U.S. President Barack Obama was sworn in Sunday for a second term in office, as Washington, D.C., embarked on two days of inaugural solemnity, ceremony and celebration that will culminate in a huge public event on Monday.

Obama took the oath of office just before noon on Jan. 20 when each presidential term in office officially begins, in strict keeping with a date and time specified by the U.S. constitution.

The oath of office, which was carried live by the media, was administered by U.S. Chief Justice John Roberts at the White House.

Only a small group of family members were on hand for the simple ceremony, including first lady Michelle Obama and daughters Malia and Sasha. A few reporters were also on hand to witness the event.

Earlier in the day, U.S. Vice President Joe Biden took his oath of office. The event happened at 8:20 a.m. ET at Biden's official residence, the Naval Observatory in Washington and the swearing-in was presided over by U.S. Supreme Court judge Sonia Sotomayor.

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Now, the focus will shift to Monday, when the president, who is 51, will repeat the oath and give his inaugural speech in a massive event on the steps of the U.S. Capitol.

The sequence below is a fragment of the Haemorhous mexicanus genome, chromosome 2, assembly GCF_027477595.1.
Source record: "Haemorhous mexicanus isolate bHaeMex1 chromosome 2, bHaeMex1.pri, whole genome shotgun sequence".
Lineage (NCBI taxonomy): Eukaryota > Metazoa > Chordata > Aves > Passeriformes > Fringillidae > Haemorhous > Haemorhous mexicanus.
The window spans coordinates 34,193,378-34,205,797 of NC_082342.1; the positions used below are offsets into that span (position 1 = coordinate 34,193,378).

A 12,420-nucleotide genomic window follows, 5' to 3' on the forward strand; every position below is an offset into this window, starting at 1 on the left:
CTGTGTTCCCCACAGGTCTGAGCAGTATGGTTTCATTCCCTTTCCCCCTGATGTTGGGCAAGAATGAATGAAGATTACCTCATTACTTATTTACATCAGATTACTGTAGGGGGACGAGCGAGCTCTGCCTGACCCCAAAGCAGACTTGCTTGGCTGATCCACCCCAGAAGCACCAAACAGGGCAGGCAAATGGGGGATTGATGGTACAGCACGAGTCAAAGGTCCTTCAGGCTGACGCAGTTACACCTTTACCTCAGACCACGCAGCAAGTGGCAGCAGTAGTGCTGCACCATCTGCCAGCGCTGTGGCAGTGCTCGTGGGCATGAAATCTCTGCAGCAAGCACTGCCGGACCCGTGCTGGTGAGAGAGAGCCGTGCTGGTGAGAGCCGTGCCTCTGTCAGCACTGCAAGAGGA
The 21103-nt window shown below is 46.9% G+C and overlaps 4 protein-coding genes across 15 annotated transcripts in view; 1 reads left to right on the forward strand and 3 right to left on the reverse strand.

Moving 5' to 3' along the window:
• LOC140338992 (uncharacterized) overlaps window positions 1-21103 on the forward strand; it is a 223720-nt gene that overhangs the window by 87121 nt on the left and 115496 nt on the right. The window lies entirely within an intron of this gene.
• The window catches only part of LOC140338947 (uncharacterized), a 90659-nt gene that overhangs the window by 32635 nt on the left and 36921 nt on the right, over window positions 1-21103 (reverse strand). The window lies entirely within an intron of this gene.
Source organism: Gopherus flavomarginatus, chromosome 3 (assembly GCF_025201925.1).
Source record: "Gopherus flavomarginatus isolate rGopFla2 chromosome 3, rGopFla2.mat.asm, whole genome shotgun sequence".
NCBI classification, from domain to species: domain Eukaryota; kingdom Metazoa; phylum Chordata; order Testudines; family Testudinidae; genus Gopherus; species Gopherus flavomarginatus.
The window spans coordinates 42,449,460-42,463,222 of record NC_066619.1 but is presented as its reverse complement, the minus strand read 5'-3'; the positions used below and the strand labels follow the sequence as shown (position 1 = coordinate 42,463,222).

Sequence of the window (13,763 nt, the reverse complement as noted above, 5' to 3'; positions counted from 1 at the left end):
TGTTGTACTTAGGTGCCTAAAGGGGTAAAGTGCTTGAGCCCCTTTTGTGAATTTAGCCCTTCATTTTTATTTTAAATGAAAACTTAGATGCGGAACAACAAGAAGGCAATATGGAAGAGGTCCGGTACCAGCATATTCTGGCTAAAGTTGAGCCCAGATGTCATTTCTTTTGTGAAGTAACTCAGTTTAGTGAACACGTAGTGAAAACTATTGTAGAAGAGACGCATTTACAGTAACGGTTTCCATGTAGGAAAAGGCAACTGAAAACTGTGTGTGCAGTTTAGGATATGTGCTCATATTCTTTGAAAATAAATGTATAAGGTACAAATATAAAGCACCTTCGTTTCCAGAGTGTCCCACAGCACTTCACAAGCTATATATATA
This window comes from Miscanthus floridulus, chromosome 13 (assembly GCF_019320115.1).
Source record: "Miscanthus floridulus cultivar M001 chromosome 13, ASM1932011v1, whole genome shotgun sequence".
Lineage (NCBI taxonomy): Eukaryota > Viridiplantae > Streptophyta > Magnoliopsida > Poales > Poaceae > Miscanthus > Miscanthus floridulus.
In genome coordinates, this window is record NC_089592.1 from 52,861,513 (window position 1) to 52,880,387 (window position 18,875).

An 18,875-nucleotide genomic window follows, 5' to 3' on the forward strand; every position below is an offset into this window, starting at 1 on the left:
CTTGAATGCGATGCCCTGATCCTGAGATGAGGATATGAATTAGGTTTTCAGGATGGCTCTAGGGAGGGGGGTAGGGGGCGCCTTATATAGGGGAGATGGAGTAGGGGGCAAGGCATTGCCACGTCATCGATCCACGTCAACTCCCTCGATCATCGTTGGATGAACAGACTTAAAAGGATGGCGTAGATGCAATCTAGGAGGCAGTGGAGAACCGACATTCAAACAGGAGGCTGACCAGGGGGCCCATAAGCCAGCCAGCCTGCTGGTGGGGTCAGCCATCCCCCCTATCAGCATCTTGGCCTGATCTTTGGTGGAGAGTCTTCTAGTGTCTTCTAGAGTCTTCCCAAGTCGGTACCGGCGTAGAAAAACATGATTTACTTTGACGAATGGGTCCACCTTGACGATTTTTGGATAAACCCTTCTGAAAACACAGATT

Some 800,000 people are expected to watch the ceremony that will be laden with pomp.

After the swearing-in, the president will then make the traditional journey, part of it on foot, down Pennsylvania Avenue to the White House.

Monday is also the holiday marking the birth of Martin Luther King, the revered U.S. civil rights leader who was assassinated in 1968.

On Saturday, Obama and First Lady Michelle Obama stained a bookcase as part of a national service event organized by the inaugural committee. Speaking at the elementary school where the event took place, Obama reminded the nation of the coming remembrance of King's birth and life.

"We think about not so much the inauguration, but we think about this is Dr. King's birthday we're going to be celebrating this weekend," the president said.

High hopes at start of first term